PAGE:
While the world is quite a long way away from speeder bikes like those seen in the “Star Wars” movies, US firm Jetpack Aviation (JPA) has successfully hover tested the Speeder flying motorcycle. Still in development and flight testing, with first full flights expected later in the year, the Speeder called for JPA to develop a new type of flight control software.

JPA’s system does not use rapidly varying thrust unlike the drones we are used to for camera and video work. Instead, the Speeder prototype uses what JPA calls “Jetovators”, servo-controlled nozzles that vector thrust 360 degrees, similar to the system used in the British Aerospace Harrier and McDonnell Douglas AV-8B V/STOL military aircraft.

A completely new flight control software had to be developed for the Speeder, and features the ability to hold itself in a stable hover using LiDAR. JPA aims to have the final version of the Speeder simple enough to operate as to not require a pilot’s license, with control and operation simplified to the level of a motorcycle.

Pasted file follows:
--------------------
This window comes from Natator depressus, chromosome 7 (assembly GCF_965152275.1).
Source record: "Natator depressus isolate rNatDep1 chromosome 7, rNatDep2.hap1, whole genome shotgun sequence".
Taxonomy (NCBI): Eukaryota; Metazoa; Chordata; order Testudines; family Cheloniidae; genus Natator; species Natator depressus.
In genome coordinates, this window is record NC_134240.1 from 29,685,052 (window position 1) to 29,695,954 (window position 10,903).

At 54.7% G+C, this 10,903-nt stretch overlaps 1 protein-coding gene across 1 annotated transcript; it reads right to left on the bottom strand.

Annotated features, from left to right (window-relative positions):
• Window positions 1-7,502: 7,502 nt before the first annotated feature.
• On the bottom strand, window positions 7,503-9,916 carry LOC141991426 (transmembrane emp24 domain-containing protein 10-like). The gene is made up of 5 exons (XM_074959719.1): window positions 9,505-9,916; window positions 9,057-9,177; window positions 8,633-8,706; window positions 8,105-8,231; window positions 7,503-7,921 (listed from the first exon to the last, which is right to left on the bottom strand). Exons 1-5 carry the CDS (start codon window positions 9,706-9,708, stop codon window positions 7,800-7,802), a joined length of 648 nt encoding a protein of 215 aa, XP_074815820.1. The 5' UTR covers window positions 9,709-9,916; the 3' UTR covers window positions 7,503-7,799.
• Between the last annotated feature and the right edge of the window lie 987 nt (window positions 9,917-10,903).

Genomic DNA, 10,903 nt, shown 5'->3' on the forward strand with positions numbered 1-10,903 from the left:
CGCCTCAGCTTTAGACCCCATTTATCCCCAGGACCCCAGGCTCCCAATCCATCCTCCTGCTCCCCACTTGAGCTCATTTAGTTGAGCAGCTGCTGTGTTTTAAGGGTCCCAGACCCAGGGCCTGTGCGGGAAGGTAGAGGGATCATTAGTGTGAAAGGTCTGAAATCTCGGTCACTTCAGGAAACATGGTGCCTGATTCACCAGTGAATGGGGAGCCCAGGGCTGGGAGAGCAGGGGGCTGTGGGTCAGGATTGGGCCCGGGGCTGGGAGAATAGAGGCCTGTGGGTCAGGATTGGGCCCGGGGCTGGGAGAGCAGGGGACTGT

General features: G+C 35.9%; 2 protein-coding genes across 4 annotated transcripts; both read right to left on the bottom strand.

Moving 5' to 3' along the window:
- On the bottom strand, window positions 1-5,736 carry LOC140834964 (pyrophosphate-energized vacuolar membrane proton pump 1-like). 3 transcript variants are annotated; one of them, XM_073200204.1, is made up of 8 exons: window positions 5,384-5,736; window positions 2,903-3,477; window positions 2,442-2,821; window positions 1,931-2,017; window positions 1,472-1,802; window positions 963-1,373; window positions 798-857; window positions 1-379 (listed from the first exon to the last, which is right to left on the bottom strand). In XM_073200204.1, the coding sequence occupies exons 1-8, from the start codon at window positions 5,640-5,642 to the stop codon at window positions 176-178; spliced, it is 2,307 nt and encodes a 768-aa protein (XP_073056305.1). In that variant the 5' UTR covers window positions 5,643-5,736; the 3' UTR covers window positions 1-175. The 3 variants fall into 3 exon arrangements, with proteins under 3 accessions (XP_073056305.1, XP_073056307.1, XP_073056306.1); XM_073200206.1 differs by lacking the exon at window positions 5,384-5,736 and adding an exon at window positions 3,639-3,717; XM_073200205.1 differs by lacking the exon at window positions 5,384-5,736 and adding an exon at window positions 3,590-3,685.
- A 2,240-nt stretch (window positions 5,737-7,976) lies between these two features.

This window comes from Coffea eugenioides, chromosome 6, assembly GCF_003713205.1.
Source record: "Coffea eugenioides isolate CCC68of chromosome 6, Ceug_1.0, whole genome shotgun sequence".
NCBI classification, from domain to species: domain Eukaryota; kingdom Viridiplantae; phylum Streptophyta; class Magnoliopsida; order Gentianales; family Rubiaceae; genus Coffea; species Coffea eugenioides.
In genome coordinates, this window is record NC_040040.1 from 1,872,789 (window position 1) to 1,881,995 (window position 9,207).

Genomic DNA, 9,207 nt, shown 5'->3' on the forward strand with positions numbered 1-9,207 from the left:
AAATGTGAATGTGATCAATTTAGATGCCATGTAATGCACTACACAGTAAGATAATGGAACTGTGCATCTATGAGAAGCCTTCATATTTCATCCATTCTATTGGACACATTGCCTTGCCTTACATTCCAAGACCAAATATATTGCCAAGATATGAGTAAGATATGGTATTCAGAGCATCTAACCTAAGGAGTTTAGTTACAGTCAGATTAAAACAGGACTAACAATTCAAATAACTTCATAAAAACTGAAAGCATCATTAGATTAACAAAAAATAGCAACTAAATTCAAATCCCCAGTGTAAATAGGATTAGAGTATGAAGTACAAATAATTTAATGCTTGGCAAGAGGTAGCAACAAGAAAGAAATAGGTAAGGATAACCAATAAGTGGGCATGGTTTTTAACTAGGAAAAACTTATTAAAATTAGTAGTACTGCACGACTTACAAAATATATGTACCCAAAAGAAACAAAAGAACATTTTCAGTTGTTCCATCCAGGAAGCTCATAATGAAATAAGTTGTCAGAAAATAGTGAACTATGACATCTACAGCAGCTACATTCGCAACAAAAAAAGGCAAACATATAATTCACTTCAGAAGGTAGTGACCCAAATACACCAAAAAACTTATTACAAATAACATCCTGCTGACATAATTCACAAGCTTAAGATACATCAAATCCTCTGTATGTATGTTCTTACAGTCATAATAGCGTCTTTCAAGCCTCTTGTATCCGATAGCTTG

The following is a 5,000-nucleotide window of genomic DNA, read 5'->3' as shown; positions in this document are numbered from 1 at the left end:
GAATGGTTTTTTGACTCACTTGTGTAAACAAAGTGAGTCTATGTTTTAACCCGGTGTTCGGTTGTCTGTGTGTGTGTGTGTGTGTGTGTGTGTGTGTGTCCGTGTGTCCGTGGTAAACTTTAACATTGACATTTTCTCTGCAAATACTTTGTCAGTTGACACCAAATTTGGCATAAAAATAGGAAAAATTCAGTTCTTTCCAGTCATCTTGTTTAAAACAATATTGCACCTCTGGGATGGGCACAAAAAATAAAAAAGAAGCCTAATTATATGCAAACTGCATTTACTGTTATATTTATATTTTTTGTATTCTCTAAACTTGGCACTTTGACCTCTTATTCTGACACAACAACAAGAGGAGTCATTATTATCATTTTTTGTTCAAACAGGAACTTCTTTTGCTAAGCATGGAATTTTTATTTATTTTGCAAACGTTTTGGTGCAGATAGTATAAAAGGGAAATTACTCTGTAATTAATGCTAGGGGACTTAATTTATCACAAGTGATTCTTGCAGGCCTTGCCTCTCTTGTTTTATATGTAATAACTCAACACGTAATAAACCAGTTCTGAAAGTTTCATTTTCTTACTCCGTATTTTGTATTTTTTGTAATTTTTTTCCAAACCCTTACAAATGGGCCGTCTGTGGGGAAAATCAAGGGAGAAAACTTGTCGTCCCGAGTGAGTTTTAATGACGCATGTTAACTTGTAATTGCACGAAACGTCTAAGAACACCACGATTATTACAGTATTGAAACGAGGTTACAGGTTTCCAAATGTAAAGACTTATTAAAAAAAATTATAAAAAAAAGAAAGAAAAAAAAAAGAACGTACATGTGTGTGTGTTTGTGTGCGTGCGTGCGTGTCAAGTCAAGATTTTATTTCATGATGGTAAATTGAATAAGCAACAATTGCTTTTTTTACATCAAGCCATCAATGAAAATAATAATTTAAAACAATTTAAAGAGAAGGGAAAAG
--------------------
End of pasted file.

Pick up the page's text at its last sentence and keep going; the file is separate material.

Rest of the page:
JPA plans several versions of the Speeder, including both civilian and military variants, as well as a pilotless cargo version that is tipped to do well over 480 km/h. In its current prototype configuration, the Speeder uses four jet engines located at each corner of the airframe, rotating on gimbals.

Testing has proven the Speeder can take off and climb vertically, do turns and hold a stable hover. The final form of the Speeder has yet to be decided, including pilot accommodation and wing configuration for level flight, but it is envisioned there will be twin engines at each corner of the Speeder.

Preliminary specifications for the Speeder include an unladen weight of 104 kg and a maximum thrust of 750 kg, enough to propel the flying motorcycle to speeds well above 250 km/h with a flight time of between 10 and 22 minutes. The Speeder is multi-file capable, utilising kerosene, Jet-A or diesel, and preorders are being taken for a provisional price of USD 380,000 (RM1.6 million).